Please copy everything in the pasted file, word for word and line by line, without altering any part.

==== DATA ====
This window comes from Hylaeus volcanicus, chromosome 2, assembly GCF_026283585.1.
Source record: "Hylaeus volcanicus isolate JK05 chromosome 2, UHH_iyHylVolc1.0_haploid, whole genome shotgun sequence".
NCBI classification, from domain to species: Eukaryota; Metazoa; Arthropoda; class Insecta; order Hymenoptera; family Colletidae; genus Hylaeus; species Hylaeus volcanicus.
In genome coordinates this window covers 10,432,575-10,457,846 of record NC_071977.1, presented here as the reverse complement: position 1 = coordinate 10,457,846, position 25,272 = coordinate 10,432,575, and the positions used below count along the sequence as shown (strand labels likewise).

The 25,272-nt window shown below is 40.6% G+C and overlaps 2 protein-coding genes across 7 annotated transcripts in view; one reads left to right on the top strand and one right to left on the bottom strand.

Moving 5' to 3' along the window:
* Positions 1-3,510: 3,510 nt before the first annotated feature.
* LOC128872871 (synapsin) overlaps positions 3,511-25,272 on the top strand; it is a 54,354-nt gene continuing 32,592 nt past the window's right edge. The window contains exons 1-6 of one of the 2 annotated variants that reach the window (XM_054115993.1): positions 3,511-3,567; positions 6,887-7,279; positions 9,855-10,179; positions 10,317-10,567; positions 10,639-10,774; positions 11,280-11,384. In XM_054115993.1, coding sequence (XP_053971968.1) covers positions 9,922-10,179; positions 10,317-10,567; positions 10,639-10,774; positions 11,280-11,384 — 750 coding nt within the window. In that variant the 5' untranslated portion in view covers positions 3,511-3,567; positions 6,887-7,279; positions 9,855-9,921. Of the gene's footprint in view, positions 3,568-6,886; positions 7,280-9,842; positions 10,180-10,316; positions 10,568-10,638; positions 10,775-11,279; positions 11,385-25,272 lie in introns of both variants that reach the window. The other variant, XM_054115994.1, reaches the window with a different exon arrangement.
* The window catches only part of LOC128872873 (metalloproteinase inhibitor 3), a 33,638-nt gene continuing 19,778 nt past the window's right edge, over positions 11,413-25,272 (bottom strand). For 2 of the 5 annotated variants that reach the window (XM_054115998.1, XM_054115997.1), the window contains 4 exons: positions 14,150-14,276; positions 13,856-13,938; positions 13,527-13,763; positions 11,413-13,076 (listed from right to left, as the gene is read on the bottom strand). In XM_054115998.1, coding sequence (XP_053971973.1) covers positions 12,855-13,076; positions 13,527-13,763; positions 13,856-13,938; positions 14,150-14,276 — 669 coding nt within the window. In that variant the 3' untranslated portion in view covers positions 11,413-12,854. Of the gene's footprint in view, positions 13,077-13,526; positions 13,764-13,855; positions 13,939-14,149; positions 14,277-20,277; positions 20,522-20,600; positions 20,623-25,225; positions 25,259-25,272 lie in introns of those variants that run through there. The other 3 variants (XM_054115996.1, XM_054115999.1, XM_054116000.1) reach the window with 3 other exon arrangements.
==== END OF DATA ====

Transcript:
This window comes from Hylaeus volcanicus, chromosome 2, assembly GCF_026283585.1.
Source record: "Hylaeus volcanicus isolate JK05 chromosome 2, UHH_iyHylVolc1.0_haploid, whole genome shotgun sequence".
NCBI classification, from domain to species: Eukaryota; Metazoa; Arthropoda; class Insecta; order Hymenoptera; family Colletidae; genus Hylaeus; species Hylaeus volcanicus.
In genome coordinates this window covers 10,432,575-10,457,846 of record NC_071977.1, presented here as the reverse complement: position 1 = coordinate 10,457,846, position 25,272 = coordinate 10,432,575, and the positions used below count along the sequence as shown (strand labels likewise).

The 25,272-nt window shown below is 40.6% G+C and overlaps 2 protein-coding genes across 7 annotated transcripts in view; one reads left to right on the top strand and one right to left on the bottom strand.

Moving 5' to 3' along the window:
* Positions 1-3,510: 3,510 nt before the first annotated feature.
* LOC128872871 (synapsin) overlaps positions 3,511-25,272 on the top strand; it is a 54,354-nt gene continuing 32,592 nt past the window's right edge. The window contains exons 1-6 of one of the 2 annotated variants that reach the window (XM_054115993.1): positions 3,511-3,567; positions 6,887-7,279; positions 9,855-10,179; positions 10,317-10,567; positions 10,639-10,774; positions 11,280-11,384. In XM_054115993.1, coding sequence (XP_053971968.1) covers positions 9,922-10,179; positions 10,317-10,567; positions 10,639-10,774; positions 11,280-11,384 — 750 coding nt within the window. In that variant the 5' untranslated portion in view covers positions 3,511-3,567; positions 6,887-7,279; positions 9,855-9,921. Of the gene's footprint in view, positions 3,568-6,886; positions 7,280-9,842; positions 10,180-10,316; positions 10,568-10,638; positions 10,775-11,279; positions 11,385-25,272 lie in introns of both variants that reach the window. The other variant, XM_054115994.1, reaches the window with a different exon arrangement.
* The window catches only part of LOC128872873 (metalloproteinase inhibitor 3), a 33,638-nt gene continuing 19,778 nt past the window's right edge, over positions 11,413-25,272 (bottom strand). For 2 of the 5 annotated variants that reach the window (XM_054115998.1, XM_054115997.1), the window contains 4 exons: positions 14,150-14,276; positions 13,856-13,938; positions 13,527-13,763; positions 11,413-13,076 (listed from right to left, as the gene is read on the bottom strand). In XM_054115998.1, coding sequence (XP_053971973.1) covers positions 12,855-13,076; positions 13,527-13,763; positions 13,856-13,938; positions 14,150-14,276 — 669 coding nt within the window. In that variant the 3' untranslated portion in view covers positions 11,413-12,854. Of the gene's footprint in view, positions 13,077-13,526; positions 13,764-13,855; positions 13,939-14,149; positions 14,277-20,277; positions 20,522-20,600; positions 20,623-25,225; positions 25,259-25,272 lie in introns of those variants that run through there. The other 3 variants (XM_054115996.1, XM_054115999.1, XM_054116000.1) reach the window with 3 other exon arrangements.